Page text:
3y ago


First I encountered a promo video on FB. Jeremy Clarkson promised something great to come into being. And something car-related. This made me submit an application immediately and... The Holy Trinity opened gates to Heaven. Three days ahead of time, actually. So, here I am with a couple of my thoughts. 

It's very interesting to observe the dynamics of social interactions in D_TRB. Why? Because it's new. Everything's new for everyone. People, ideas, interface, technical solutions, glitches. Ground zero. This makes everyone behave differently than usual (i.e. than on a FB or Twitter). And that's the point where the novelty effect reveals itself. 

Let's define the novelty effect as Clive Thompson did it: " the short-term boost in performance that comes from changing the environment around you." In other words, anything different leads to differences (deviations?) in human behavior. This said, D_TRB not only attracted social attention as a NEW THING, but also "thrilled" people to an extend that they started behaving in an "uncommon" for them way. Which also is a "hyper-productive." That's the point I would like to scrutinize, actually. 

Before we continue, I should enlist a couple of disclaimers: 1) This is not an academic research, this is a compendium of observations presented in a very essayistic manner; 2) I joined D_TRB on November 25, 2016. Thus, the preceding social dynamics will be overlooked; 3) Originally, the novelty effect focuses on social performance (i.e. the improvements in doing "routine" tasks caused by emergence of new technologies or experiences). I shall be focusing on changes in social behavior (i.e. increase of dynamics in social interactions, as well as change in their nature). 

By the end of the first week I have observed Three Waves of interactions (evolution?).

First Wave. As anticipated, the D_TRB launch caught enough attention and resulted in a huge inflow of new network users.  For instance, the JDM tribe almost doubled its membership (tribesmenship?): from 8.7K on Sunday's evening (27 November) to 14.3K on Thursday's morning (29 November). This said, majority of new users were simply joining all-tribes-possible and posting photos of their vehicles. A huge amount of "plagiarism" spread across my feed: same photos of the same vehicles in different tribes. Posting for the sake of posting. Posting for the sake of letting everyone know: "Look who's here! Look what I drive!"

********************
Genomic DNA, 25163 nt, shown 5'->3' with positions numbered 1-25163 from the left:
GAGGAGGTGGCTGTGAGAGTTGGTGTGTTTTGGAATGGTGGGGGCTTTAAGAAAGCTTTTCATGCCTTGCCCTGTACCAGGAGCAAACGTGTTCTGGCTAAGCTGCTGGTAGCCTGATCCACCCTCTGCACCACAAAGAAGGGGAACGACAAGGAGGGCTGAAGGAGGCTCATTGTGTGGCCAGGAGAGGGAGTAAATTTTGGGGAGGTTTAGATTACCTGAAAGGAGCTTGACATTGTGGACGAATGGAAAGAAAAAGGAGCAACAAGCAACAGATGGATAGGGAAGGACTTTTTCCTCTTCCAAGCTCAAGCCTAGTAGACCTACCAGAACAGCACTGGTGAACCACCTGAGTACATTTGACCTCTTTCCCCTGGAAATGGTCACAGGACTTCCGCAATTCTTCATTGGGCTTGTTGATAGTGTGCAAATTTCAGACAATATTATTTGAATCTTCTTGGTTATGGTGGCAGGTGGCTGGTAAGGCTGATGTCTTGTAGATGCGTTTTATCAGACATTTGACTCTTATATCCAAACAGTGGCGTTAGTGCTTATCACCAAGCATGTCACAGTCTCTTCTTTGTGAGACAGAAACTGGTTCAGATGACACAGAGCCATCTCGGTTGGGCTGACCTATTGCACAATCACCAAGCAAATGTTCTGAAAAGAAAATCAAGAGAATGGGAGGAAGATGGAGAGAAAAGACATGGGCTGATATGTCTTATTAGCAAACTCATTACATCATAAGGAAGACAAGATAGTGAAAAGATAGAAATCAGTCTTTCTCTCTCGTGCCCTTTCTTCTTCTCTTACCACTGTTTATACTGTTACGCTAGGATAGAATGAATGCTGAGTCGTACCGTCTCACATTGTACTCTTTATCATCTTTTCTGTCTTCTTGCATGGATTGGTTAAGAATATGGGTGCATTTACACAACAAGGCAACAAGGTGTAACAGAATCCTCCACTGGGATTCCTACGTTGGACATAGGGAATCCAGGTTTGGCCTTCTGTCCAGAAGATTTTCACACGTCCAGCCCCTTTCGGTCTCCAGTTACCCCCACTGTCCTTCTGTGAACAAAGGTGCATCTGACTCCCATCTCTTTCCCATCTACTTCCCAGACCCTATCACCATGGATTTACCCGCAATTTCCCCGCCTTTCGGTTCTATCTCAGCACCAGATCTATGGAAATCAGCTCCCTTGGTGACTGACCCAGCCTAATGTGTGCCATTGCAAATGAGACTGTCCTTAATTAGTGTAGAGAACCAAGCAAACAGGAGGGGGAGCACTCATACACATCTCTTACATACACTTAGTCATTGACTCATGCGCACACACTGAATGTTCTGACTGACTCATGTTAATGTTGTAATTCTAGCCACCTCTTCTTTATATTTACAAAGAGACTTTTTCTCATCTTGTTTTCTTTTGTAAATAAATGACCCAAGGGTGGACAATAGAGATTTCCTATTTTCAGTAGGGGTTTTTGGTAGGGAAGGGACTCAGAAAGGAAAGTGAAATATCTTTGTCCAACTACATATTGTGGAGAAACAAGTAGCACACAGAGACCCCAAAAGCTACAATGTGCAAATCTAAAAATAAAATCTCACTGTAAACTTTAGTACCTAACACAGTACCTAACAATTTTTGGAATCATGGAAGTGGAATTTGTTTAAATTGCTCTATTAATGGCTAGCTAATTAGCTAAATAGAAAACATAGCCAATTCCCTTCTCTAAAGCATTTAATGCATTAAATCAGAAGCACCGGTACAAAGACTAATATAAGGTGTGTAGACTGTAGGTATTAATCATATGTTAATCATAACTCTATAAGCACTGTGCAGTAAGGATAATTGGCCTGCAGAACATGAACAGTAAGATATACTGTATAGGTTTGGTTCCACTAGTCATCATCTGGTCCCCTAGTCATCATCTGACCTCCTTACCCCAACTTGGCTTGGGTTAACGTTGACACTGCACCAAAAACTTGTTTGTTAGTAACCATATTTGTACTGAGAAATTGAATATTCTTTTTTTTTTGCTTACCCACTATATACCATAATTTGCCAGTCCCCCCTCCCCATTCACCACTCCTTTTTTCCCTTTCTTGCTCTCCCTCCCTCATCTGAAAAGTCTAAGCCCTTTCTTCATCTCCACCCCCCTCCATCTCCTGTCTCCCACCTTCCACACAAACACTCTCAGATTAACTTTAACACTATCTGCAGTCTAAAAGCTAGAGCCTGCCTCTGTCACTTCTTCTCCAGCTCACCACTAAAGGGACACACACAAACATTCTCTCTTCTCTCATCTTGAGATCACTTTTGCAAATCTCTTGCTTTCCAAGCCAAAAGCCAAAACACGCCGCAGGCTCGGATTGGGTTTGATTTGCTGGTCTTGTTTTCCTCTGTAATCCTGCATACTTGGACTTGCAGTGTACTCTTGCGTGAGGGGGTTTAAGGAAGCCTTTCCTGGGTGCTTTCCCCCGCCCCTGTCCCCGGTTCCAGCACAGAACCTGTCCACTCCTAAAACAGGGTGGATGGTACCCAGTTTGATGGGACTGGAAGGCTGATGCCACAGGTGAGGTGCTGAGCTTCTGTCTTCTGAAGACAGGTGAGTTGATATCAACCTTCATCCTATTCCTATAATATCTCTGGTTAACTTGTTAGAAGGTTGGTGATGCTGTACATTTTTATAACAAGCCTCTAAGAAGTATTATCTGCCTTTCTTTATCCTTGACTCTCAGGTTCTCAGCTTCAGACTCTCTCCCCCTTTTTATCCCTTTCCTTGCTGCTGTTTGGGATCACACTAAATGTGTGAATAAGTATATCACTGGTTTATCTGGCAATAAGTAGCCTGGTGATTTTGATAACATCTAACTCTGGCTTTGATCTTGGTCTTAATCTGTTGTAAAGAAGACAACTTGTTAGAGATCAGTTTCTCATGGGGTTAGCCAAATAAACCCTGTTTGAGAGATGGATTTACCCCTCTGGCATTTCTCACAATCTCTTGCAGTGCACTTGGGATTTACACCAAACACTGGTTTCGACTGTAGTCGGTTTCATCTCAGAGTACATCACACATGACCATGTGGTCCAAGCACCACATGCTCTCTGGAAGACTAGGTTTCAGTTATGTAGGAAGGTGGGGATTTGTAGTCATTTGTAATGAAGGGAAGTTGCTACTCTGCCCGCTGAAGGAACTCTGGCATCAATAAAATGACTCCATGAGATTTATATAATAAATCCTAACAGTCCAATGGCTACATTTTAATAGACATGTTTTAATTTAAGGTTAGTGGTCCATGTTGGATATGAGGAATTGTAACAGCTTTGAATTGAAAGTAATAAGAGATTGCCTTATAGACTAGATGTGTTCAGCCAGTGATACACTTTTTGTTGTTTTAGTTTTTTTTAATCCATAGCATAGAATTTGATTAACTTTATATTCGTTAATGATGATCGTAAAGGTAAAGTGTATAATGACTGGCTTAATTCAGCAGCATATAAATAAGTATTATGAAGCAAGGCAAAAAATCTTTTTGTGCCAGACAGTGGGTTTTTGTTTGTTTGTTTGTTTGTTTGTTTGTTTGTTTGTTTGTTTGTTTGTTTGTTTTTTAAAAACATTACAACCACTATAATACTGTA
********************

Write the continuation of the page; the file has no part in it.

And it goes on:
The hyperinflated need for self-assertion in a new environment, reinforced by adventurist curiosity, - that what characterized the first wave of members. 

Second Wave. In a day or two, as it seems to me, the initial wave of newcomers went into decline. The post-eruptional environment became more organized. Users got a better grasp and started using D_TRB features in a more "professional" way... They started creating individual tribes. Massively. And here another issue emerged: only few of such tribes had original ideas behind them. Majority of tribes were quite "standard": supercars, daily drives, supercars, roads, vintage cars, supercars. Everywhere. "Plagiarism" was replaced by "poor paraphrasing": the same content under different tribal brands.

But these brands mattered! They were the feast of self-assertion! They provided social justification for tribe leaders to hit themselves in mighty torsos and shout aloud that they became dominant mammals! The issue was that these tribe leaders were the only to hear their shout in the fast growing jungles of petrolhead ecumene. 

Third Wave. The Super Heavyweight TRIBE Competition shook the D_TRB. This what I can also clearly observe in my feed. The temptation to work with Holy Trinity led to a cross-tribal re-posting. For instance, Legendary Speed re-posts Legendary Ride which in its turn re-post Legendary Memes. All three Legendary Tribes are led by one Legendary Leader. Other "major" tribes follow the same pattern. 

Being successful during the "third wave" requires a skillful strategic-and-tactical thinking. And dedication. And coordination. Tribe Leaders should popularize their tribes by - paradoxically - using competitive resources (that's apart from the FB, Twitter, subsidiary tribes, and other networks). They need to attract the "first wave users" and rocket the "bumping ratio" of their tribes up.

Amiable assertiveness is now on the rise in D_TRB. At least among those, who care. It poses a disastrous threat to the "second wave users". With every day their tribes become less and less competitive. This may cause a depression in some of dominant mammals. 

That's it for today. In my further researchers I'll try outlining the future dynamics of social interactions in D_TRB. I'll also address the applicability of Spiral of Silence Theory in the given environment, which seems to be promising.

Follow the Academic Driving and other related tribes for updates. 

P.S. Apparently, the above presented reflections should not be treated as an "ultimate science". For instance, one may theorize that the "first wave users" do re-posts to demonstrate their vehicles, not to promote "third wave" tribes. Or that the majority "first wave users" never switched to the "second wave". But as I said, this is not an academically profound research. Just reflections with some witty academic entourage. P.P.S. Clive Thompson's page: 

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Comments (5)

  • So, this is your first article. The moment to declare proudly: I read everything on Academic Driving! Btw, the progress you did from this article to what you publish now is immense!

      2 years ago
  • This should probably be your first article ever!

      2 years ago
  • "Posting for the sake of posting. Posting for the sake of letting everyone know: "Look who's here! Look what I drive!"

    I was swept off my feet crying "Hear, hear!"

      3 years ago